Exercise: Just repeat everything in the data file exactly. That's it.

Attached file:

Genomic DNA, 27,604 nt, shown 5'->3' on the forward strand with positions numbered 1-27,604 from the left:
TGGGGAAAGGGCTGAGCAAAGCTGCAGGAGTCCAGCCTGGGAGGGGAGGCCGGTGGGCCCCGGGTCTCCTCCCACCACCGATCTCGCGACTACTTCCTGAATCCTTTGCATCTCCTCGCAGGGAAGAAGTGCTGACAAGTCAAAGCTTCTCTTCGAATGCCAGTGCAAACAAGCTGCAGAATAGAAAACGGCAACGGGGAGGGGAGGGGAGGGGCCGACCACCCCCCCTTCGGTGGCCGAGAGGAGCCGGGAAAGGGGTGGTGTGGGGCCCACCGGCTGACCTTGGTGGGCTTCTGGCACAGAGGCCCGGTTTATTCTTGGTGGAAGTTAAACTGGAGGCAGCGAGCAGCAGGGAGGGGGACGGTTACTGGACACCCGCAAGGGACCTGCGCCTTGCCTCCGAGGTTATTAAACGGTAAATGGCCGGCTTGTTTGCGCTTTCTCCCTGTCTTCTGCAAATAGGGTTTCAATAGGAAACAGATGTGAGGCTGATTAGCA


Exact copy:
Genomic DNA, 27,604 nt, shown 5'->3' on the forward strand with positions numbered 1-27,604 from the left:
TGGGGAAAGGGCTGAGCAAAGCTGCAGGAGTCCAGCCTGGGAGGGGAGGCCGGTGGGCCCCGGGTCTCCTCCCACCACCGATCTCGCGACTACTTCCTGAATCCTTTGCATCTCCTCGCAGGGAAGAAGTGCTGACAAGTCAAAGCTTCTCTTCGAATGCCAGTGCAAACAAGCTGCAGAATAGAAAACGGCAACGGGGAGGGGAGGGGAGGGGCCGACCACCCCCCCTTCGGTGGCCGAGAGGAGCCGGGAAAGGGGTGGTGTGGGGCCCACCGGCTGACCTTGGTGGGCTTCTGGCACAGAGGCCCGGTTTATTCTTGGTGGAAGTTAAACTGGAGGCAGCGAGCAGCAGGGAGGGGGACGGTTACTGGACACCCGCAAGGGACCTGCGCCTTGCCTCCGAGGTTATTAAACGGTAAATGGCCGGCTTGTTTGCGCTTTCTCCCTGTCTTCTGCAAATAGGGTTTCAATAGGAAACAGATGTGAGGCTGATTAGCA